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National Book Awards highlight female authors, relevant topics

Students, faculty, and community members filled the Centrum on Thursday, March 15, to hear from two National Book Awards finalists.

This year marked the 13th annual National Book Awards at Concordia. Since 2006, Concordia has been inviting National Book Award finalists and winners to campus each spring. This year, historical nonfiction authors Erica Armstrong Dunbar and Nancy MacLean came to campus to discuss their award-nominated books with National Public Radio correspondent and 1974 Concordia alum John Ydstie.

Senior Ali Froslie, who has regularly attended the National Book Awards events since coming to Concordia, was particularly excited about this year’s authors.

“It was really cool [to have] two awesome women professors who are writing important books … they’re a big deal,” Froslie said.

During the day, Dunbar and National Book Foundation’s executive director, Lisa Lucas, attended a meet and greet with English majors and minors. Dunbar and MacLean also held question-and-answer sessions on Friday to discuss the processes of writing their books.

“It’s cool that we get an opportunity to interact with [the authors] on a more personal level,” said senior Ellie Boese.

Scott Olsen, a Concordia English professor, and Tracy Moorhead, Concordia’s chief of staff, are in charge of deciding which National Book Award finalists are invited to campus each year. This year they chose Dunbar for her book “Never Caught: The Washingtons’ Relentless Pursuit of Their Runaway Slave, Ona Judge,” and MacLean for her book “Democracy in Chains: The Deep History of the Radical Right’s Stealth Plan for America.”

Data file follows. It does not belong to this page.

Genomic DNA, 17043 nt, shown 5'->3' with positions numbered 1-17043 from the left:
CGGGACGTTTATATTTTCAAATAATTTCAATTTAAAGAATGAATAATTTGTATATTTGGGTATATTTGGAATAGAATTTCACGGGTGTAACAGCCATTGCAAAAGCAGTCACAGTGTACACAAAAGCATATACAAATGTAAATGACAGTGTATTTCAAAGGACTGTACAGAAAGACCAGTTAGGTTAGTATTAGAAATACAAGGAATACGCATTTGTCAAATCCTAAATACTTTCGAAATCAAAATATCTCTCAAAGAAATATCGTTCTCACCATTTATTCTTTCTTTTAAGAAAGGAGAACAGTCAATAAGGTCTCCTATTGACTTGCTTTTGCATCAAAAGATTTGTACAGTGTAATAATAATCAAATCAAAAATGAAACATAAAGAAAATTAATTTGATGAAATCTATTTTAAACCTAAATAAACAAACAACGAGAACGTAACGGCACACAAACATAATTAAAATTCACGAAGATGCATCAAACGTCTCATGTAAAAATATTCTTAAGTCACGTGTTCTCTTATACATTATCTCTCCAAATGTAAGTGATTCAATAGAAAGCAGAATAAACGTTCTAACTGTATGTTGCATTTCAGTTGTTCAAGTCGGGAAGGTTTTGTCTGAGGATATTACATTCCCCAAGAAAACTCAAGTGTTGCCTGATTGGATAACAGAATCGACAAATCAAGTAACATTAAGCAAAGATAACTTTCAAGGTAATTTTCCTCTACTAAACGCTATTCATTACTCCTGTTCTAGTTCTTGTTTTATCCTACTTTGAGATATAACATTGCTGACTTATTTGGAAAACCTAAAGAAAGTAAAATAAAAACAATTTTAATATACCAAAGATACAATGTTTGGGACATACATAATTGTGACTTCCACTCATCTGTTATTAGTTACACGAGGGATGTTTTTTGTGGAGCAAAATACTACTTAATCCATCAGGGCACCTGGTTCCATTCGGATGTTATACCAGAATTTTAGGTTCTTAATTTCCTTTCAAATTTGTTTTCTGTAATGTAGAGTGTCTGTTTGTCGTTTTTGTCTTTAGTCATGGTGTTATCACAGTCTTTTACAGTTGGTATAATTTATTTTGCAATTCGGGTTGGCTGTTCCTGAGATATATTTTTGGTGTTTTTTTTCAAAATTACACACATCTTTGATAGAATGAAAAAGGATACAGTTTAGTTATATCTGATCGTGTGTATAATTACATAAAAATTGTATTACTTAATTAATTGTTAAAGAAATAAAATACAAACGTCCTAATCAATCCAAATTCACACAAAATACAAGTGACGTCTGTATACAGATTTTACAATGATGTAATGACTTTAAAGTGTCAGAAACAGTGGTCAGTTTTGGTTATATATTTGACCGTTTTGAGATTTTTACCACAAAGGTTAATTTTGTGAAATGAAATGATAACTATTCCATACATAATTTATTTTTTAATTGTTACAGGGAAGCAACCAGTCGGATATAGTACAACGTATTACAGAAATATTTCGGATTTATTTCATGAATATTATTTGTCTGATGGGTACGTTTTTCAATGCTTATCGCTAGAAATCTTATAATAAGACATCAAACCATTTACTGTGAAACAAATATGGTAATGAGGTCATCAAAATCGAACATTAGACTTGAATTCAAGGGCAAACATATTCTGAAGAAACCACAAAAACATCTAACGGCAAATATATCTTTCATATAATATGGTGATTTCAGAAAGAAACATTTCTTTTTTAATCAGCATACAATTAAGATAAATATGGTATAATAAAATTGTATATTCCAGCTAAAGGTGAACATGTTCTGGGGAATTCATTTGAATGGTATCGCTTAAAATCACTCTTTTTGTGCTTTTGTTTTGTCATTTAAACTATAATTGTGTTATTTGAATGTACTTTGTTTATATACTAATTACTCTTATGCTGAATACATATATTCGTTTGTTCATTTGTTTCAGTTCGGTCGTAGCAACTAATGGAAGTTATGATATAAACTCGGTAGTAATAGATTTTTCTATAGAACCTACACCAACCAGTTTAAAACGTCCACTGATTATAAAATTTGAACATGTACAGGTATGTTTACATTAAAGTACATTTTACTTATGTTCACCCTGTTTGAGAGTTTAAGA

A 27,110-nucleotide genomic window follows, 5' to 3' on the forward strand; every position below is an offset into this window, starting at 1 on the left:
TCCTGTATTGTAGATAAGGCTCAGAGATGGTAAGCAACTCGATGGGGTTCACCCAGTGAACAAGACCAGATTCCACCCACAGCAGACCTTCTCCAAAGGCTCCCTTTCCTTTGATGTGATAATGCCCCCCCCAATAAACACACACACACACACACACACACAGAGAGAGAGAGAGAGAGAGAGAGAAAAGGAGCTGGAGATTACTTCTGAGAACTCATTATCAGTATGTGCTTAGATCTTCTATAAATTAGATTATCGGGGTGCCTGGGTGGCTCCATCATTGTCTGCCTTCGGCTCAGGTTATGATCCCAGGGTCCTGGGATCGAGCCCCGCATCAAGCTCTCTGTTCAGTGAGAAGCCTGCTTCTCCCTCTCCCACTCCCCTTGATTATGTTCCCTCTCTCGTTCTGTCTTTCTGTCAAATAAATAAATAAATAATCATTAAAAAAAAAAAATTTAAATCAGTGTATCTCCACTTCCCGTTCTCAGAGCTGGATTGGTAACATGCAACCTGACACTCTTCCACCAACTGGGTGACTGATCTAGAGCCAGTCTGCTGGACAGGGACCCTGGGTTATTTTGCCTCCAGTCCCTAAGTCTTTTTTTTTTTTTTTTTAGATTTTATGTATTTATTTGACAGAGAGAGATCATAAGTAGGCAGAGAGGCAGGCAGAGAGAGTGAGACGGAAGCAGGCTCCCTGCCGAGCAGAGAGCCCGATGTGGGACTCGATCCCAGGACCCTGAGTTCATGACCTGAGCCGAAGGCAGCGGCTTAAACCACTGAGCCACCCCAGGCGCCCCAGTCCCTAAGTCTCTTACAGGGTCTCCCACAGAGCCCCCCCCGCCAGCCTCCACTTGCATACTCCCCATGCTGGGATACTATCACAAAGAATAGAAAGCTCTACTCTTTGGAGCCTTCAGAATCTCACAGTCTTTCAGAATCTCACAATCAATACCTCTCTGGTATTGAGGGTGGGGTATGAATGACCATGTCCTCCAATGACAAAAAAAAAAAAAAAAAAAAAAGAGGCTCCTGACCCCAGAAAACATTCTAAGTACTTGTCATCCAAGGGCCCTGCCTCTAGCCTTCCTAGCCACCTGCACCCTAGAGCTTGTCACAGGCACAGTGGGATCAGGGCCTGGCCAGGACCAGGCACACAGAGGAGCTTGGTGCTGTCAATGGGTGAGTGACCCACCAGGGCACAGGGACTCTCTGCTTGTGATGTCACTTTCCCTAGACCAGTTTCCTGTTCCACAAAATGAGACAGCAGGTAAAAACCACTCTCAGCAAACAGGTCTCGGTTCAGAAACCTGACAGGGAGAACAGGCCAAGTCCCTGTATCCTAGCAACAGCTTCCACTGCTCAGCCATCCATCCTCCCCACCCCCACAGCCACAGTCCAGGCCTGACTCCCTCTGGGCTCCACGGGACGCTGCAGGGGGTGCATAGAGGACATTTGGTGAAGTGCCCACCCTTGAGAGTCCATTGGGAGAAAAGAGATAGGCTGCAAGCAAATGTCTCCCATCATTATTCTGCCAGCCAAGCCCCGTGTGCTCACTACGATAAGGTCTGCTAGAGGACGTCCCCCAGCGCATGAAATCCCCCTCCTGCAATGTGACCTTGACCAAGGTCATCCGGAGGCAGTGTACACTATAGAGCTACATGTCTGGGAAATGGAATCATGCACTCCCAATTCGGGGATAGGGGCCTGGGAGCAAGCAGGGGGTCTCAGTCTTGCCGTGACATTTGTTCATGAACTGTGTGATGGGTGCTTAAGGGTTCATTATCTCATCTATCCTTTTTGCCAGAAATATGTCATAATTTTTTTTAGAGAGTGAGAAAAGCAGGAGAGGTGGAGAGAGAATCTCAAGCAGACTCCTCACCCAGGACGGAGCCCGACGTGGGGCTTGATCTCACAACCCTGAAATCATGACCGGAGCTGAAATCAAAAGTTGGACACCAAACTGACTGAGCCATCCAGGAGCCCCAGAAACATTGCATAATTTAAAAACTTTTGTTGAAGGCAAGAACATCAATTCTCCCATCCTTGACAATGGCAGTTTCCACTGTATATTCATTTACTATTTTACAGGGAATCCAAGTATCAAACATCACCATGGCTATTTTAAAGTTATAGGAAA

“There are a thousand issues that are going on with these two books right now that have particular relevance to the country as well as our community,” Olsen said.

“Never Caught” is a historical narrative on the hunting of one of George Washington’s slaves who managed to escape enslavement. “Democracy in Chains” is about the libertarian movement’s plot to change the rules of democratic government, a plan that was designed over 60 years as an attempt to give more to and preserve the power of the white elite.

During the Thursday night event, Ydstie asked each of the authors to talk a bit about their books as well as what it was like to write them. Both writers said that they stumbled across their subjects while doing other research. After coming across the name of the Washington’s runaway slave Ona Judge, Dunbar knew she had to write something.

“It became clear to me that I could use [Ona’s life] to tell multiple stories … this is history that everyone should have,” she said.

Dunbar said one of her driving goals was to “blow open why we have some of the myths we have about slavery” as well as “the myth that the North was free and the South was enslaved.”

While they shared excerpts from their books, it was easy to tell that each of the authors are extremely passionate about their subjects. MacLean’s vigor about the subject of the libertarian movement could be seen when she discussed the number of ways that the radical right has been working to put America’s democracy “in chains.”

Both Froslie and Bose enjoyed the night event.

“It’s cool to hear them read their work in their own voices, talking about the importance of what they write,” Froslie said.

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